Kitty Weeks is a young woman on the run from a painful past. She thinks she has finally found a relatively safe situation as a nurse at Portis House, a far away asylum for former soldiers broken from their time in the war. The problem is Kitty is no nurse, and there are strange happenings at Portis House, a large home that was seemly abandoned by its former owners.

Kitty is slowly drawn to the mystery of the disappearance of the former owners of Portis House as she gets to know her patients, and learns that they all share a similar nightmare featuring the same villain. Kitty gains a partner in her investigations with the patient, and war hero, Jack Yates. But can Kitty trust this apparently insane (and handsome and charismatic) patient? Or will trusting Jack cause Kitty to lose her long sought for sanctuary.


Book Review: An Inquiry into Love and Death


An Inquiry into Love and Death by Simone St. James
Publisher: NAL Trade
Date: March 5, 2013
Genre: Historical Fiction / Mystery / Romance
Rating: Outstanding Adventure

I’ve been waiting to get my hands on this one since I read St. James’ The Haunting of Maddy Clare, yet when I got my hands on An Inquiry Into Love and Death I was strangely reluctant to start it. It was one of those times when you’re so excited to read a book, you just want to save it and you don’t want to be disappointed. Luckily, I wasn’t disappointed with this one, it had all the elements that I loved from St. James’ first book – highly atmospheric, touch of the supernatural, dash of mystery, and a good helping of romance.

In An Inquiry into Love and Death Oxford student, Jillian Leigh receives the news that her ghosthunter Uncle Toby has died, and she has to identify the body and take care of his effects. Jillian drives to the seaside town of Rothewell and becomes embroiled in a ghostly mystery she had not anticipated. Along the way she meets RAF pilot turned Scotland Yard detective, Drew Merriken, who is investigating some mysterious happenings in the sleepy seaside town.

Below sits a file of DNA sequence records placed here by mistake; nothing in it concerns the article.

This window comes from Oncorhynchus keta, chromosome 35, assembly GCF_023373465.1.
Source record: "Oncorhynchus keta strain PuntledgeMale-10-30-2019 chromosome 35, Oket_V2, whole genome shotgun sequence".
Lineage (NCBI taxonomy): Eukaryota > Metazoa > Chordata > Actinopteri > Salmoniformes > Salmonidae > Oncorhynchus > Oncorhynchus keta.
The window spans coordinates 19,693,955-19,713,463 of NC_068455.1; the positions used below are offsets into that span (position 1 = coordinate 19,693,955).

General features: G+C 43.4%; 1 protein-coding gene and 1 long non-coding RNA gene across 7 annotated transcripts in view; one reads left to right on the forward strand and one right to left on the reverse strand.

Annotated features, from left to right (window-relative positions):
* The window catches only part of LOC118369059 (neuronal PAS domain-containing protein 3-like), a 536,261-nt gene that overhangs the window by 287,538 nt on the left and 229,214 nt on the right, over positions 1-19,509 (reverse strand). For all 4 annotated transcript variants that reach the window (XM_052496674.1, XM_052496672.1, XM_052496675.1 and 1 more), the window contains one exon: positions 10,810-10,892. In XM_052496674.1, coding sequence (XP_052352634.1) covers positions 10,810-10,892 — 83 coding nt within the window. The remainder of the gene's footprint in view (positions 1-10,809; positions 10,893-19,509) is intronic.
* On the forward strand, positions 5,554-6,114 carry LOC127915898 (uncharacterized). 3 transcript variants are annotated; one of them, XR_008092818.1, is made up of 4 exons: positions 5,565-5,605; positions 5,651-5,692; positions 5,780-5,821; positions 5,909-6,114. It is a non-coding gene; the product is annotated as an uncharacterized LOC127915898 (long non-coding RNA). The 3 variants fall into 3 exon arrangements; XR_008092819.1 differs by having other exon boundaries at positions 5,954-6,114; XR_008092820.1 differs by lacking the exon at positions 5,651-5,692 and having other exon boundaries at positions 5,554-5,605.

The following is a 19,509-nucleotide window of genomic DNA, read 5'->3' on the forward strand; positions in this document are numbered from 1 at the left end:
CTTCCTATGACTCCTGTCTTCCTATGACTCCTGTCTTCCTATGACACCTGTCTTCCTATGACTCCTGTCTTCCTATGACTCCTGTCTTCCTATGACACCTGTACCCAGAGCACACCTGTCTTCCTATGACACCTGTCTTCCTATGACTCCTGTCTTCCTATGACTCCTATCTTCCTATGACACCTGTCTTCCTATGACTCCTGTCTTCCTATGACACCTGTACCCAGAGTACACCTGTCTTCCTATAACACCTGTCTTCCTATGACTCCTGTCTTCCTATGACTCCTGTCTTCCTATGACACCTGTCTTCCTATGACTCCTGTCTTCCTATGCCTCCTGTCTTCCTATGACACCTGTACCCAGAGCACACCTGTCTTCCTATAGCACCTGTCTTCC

What I loved about this one was the atmosphere that St. James evokes. This book is set in 1924, shortly after world war one and you can feel the sadness and melancholy that you would expect people to feel after the war; after realizing all that they have lost. This same atmosphere was also present in The Haunting of Maddy Clare and I think its a perfect match for the post-war era. The setting of the novel seems to mimic this melancholy, but I also think that the investigation of ghosts (the focus of both St. James’ books) also demonstrates a mentality that I think people would embrace after such a tragedy as war. I thought this atmosphere was marvelously well done and it wasn’t at the expense of characters. I like a character driven novel and I liked that in An Inquiry into Love and Death we had a character driven plot that was also highly atmospheric. I find that it’s difficult to find a novel that had both strong characters and a strong sense of place.

I also loved the creepiness factor. The exploration of ghosts is a major theme and the way the ghostly encounters are described are terrifying. For example, one of the very first encounters Jillian has with the ghost, Walking John, hits you viscerally:

“At the top of the window – the very top – a hand was pressed to the glass.
The hand was reaching down – from God knew where – ans flattened to the glass. It was grayish white, damp. The  pads of its fingers were rotted black. I glimpsed blackened fingernails and a ripped, ruined thumbnail. As we watched, the hand pressed harder into the window glass – as if being used to launch the body – and disappeared. It left behind no mark.

‘Drew,’ I said. ‘It’s climbing up the wall.'”. (p. 123)

I think what also helps the scariness of the ghostly encounters is the way that Jillian reacts to them. You can feel her terror when she sees and experiences things that just couldn’t possibly be real. By having Jillian narrate her reactions, the horror of her experiences are ramped up another notch.

This was a very good read, and I think it will appeal to Downton Abbey fans for its atmospheric setting, but I think it will also appeal to a wider audience because it has a little bit of several genres: historical, romance, mystery etc. I will be anxiously awaiting St. James’ next book! And, if you haven’t read The Haunting of Maddy Clear do so immediately.


The House of Velvet and Glass The Uninvited Guests The Dressmaker The Anatomist's Wife (Lady Darby, #1)